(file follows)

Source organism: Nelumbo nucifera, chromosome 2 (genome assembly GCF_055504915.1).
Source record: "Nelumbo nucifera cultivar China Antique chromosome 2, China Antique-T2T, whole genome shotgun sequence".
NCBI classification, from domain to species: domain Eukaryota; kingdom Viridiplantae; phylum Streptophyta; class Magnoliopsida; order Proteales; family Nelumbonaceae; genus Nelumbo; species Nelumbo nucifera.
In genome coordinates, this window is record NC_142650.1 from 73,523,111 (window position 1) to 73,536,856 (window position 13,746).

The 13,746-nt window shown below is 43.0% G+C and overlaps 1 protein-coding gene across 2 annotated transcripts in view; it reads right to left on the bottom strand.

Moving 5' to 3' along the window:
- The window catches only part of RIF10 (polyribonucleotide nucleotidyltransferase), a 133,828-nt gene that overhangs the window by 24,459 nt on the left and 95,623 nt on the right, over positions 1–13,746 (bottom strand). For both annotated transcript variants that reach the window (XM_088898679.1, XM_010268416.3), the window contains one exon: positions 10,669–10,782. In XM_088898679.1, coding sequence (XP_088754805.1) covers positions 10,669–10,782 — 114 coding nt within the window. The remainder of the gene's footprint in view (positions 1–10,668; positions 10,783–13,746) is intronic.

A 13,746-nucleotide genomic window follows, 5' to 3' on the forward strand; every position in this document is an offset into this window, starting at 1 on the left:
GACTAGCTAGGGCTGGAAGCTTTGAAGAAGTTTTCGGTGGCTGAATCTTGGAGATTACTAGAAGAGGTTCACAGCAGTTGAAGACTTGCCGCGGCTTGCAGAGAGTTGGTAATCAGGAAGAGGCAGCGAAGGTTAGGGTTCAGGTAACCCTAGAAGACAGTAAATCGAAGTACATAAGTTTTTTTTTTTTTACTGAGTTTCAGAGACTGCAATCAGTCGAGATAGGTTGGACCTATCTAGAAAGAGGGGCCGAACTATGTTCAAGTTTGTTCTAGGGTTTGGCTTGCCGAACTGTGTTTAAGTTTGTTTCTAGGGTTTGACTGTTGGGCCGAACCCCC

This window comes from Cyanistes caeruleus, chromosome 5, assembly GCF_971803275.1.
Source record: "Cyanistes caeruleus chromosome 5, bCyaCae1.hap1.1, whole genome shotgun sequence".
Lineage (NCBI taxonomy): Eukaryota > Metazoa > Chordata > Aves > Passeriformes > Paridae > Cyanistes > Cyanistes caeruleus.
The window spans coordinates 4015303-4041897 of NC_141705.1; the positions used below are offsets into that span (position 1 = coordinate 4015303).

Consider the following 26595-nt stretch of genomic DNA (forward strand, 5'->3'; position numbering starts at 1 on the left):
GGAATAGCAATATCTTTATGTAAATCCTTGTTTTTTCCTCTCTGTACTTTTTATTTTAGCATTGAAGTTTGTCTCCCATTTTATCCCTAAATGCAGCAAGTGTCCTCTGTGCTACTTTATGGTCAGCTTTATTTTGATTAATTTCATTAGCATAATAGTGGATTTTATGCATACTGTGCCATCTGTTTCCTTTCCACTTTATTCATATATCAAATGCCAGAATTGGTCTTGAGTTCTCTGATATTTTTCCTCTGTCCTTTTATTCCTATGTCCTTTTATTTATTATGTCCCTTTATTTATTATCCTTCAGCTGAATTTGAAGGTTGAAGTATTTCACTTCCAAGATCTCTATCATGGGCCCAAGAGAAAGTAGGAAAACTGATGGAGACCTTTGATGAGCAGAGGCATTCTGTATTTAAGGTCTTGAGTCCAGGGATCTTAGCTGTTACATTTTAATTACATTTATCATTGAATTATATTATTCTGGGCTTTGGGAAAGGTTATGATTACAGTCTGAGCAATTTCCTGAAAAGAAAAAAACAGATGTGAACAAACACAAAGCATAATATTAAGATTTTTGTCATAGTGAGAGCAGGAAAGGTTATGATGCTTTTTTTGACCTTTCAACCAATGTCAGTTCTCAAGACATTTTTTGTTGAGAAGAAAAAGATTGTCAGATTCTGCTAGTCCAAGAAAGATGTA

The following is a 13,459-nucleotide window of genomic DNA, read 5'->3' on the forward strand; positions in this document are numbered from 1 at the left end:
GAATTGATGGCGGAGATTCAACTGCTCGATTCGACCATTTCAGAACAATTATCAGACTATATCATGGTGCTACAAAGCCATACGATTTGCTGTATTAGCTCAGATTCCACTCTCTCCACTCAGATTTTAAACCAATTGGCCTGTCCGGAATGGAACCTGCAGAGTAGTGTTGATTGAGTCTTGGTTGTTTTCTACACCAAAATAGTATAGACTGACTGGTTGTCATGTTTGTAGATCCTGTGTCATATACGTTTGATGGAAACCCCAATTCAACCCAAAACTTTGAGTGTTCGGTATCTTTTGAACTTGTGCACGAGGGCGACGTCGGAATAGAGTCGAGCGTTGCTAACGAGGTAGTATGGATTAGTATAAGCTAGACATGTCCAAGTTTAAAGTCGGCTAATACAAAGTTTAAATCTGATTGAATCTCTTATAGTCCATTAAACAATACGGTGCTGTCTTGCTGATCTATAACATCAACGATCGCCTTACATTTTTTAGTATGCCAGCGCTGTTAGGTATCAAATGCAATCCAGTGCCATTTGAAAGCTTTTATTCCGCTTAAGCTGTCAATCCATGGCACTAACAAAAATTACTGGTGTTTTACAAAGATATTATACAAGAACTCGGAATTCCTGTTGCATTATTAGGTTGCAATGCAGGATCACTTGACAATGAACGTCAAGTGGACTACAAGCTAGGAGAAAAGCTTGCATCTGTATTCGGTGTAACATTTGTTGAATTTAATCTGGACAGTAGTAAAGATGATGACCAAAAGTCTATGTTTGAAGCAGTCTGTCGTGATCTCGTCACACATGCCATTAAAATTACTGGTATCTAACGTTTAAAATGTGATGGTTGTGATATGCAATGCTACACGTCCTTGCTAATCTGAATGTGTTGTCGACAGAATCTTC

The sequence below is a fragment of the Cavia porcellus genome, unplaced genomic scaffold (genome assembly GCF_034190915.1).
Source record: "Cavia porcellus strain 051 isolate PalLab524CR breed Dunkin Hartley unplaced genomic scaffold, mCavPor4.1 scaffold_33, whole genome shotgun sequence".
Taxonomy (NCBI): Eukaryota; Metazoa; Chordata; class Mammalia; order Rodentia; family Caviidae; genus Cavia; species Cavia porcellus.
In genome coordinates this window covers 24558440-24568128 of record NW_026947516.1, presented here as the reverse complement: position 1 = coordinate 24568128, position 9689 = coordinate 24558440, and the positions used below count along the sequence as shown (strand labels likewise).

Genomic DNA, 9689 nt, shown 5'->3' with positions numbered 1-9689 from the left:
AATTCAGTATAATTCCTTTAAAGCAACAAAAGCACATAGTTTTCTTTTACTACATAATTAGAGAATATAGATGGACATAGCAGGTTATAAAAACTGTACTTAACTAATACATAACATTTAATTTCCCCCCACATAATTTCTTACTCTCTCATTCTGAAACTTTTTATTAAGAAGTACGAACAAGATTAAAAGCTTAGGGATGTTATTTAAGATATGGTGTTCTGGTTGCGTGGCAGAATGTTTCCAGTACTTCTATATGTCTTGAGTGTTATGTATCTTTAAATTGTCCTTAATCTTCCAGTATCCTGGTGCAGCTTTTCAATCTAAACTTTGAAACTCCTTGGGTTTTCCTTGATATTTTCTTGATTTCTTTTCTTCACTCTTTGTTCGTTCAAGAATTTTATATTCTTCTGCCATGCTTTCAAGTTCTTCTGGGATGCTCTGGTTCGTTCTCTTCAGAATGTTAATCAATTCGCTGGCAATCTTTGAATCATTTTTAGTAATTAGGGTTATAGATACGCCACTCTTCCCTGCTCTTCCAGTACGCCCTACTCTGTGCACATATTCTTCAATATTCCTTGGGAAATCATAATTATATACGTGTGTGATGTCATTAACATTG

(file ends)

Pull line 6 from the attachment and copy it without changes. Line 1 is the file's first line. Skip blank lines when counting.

Moving 5' to 3' along the window: